Germany’s foreign minister said on Monday the European Union should abolish the right of individual member states to veto foreign policy measures as the 27-nation bloc could not allow itself to be “held hostage.”
His comments, which came days after a more junior official criticised Hungary by name, reflect growing frustration in Berlin at the way in which EU member countries can prevent the bloc from acting in matters on which almost all members agree.
“We can’t let ourselves be held hostage by the people who hobble European foreign policy with their vetoes,” Heiko Maas told a conference of Germany’s ambassadors in Berlin.
“If you do that then sooner or later you are risking the cohesion of Europe. The veto has to go, even if that means we can be outvoted.”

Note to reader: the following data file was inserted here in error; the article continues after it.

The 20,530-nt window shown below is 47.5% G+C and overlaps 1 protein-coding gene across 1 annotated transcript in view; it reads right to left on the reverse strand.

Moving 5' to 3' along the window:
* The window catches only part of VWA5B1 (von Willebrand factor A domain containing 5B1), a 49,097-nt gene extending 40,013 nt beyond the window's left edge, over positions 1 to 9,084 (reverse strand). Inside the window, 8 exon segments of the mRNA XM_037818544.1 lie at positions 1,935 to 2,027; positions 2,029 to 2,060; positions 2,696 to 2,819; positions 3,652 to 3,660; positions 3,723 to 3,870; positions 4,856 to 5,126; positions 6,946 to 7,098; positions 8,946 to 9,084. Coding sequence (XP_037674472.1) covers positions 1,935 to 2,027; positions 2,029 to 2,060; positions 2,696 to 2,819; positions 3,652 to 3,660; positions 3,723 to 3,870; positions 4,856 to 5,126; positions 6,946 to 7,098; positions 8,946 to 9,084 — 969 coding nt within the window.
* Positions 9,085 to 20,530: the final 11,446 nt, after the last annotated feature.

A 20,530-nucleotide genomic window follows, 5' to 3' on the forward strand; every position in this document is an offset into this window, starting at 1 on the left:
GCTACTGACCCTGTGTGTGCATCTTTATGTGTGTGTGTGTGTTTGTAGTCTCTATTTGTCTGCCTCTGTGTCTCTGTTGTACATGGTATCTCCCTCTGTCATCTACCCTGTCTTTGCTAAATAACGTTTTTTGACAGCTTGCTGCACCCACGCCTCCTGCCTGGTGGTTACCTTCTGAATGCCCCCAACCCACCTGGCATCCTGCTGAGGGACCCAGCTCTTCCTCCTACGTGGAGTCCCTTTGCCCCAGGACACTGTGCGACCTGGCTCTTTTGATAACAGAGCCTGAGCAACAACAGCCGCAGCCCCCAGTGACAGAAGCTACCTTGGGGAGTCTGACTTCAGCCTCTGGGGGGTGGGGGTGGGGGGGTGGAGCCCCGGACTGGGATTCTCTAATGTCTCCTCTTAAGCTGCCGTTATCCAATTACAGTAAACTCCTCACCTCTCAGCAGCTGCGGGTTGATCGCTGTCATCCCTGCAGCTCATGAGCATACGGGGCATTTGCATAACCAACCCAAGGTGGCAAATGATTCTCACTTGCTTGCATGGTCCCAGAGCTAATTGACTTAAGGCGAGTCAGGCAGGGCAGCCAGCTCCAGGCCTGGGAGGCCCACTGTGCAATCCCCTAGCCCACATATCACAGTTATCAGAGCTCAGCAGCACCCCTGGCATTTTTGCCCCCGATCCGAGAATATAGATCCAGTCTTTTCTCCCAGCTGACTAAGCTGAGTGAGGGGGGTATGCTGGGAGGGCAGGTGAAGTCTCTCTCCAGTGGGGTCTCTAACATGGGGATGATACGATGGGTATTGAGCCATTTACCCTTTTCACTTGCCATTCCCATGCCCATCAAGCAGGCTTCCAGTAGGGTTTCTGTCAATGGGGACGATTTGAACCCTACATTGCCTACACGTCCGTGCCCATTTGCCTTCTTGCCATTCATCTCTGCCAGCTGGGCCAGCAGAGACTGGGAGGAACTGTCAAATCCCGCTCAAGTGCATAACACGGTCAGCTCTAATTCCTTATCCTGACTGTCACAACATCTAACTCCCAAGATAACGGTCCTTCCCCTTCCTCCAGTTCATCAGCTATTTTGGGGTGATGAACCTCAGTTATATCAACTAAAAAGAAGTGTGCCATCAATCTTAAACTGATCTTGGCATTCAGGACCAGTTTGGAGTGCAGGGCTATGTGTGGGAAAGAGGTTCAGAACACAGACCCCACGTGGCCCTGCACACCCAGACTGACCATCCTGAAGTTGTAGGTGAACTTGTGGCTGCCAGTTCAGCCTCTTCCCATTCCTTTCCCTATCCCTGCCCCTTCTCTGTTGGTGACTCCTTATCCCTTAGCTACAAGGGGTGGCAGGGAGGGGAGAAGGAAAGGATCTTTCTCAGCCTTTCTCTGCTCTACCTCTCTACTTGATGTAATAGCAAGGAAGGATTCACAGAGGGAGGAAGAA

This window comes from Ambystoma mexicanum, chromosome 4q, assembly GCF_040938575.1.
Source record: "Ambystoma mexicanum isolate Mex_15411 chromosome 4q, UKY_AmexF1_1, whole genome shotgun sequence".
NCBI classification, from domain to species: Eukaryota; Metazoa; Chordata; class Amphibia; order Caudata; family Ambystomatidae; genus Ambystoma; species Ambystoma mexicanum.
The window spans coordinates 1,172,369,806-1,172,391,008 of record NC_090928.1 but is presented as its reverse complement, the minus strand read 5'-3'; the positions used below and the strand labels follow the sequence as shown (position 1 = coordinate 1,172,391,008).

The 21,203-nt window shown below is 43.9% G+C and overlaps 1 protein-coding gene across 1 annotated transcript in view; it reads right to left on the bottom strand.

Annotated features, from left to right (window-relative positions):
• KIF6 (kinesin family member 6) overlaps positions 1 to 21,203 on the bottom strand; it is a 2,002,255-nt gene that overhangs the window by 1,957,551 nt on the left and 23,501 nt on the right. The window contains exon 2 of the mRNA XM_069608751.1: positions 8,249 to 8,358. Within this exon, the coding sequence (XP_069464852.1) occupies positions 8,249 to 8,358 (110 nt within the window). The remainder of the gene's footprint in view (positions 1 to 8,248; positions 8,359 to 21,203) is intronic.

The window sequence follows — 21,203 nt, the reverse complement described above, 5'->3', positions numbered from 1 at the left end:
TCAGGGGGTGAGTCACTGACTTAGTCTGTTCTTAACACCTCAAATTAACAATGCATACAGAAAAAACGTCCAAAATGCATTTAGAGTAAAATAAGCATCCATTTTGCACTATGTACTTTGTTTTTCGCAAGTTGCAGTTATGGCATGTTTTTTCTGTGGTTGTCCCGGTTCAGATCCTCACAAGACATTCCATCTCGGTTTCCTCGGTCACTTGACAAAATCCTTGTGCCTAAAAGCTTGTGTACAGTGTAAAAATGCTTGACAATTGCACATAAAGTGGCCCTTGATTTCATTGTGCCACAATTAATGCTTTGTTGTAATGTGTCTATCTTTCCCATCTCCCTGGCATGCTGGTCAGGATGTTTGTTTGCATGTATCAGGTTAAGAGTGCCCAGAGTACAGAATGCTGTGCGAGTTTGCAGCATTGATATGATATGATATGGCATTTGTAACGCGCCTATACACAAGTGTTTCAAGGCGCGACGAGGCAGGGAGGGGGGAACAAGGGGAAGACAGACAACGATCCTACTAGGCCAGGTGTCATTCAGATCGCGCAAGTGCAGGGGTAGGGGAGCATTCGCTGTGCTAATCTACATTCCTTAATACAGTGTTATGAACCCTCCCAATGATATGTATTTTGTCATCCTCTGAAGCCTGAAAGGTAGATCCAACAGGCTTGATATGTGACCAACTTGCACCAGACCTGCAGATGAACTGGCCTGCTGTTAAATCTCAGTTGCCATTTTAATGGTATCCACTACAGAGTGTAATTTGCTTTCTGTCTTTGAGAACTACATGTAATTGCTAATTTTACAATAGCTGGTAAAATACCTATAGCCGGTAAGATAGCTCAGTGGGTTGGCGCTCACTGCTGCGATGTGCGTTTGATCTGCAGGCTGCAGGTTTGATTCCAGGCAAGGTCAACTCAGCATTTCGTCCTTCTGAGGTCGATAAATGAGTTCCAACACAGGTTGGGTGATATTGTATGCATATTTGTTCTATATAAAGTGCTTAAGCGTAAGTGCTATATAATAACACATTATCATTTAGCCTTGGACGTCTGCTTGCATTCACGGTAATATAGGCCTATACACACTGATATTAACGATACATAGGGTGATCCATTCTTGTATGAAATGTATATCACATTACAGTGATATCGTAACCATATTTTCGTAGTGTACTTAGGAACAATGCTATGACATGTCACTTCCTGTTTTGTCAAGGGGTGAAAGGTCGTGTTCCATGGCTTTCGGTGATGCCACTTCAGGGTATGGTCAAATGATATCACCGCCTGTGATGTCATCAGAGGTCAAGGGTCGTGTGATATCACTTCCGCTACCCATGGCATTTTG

His remarks amount to a highly unusual rebuke by Germany of a fellow member-state. Germany, conscious of its economic and political heft within the EU, is normally very cautious about being seen to throw its weight for fear of seeming overbearing.
Hungary blocked an EU statement in April criticising China’s new security law in Hong Kong, undermining the bloc’s efforts to confront Beijing’s restrictions of freedoms in the former British colony.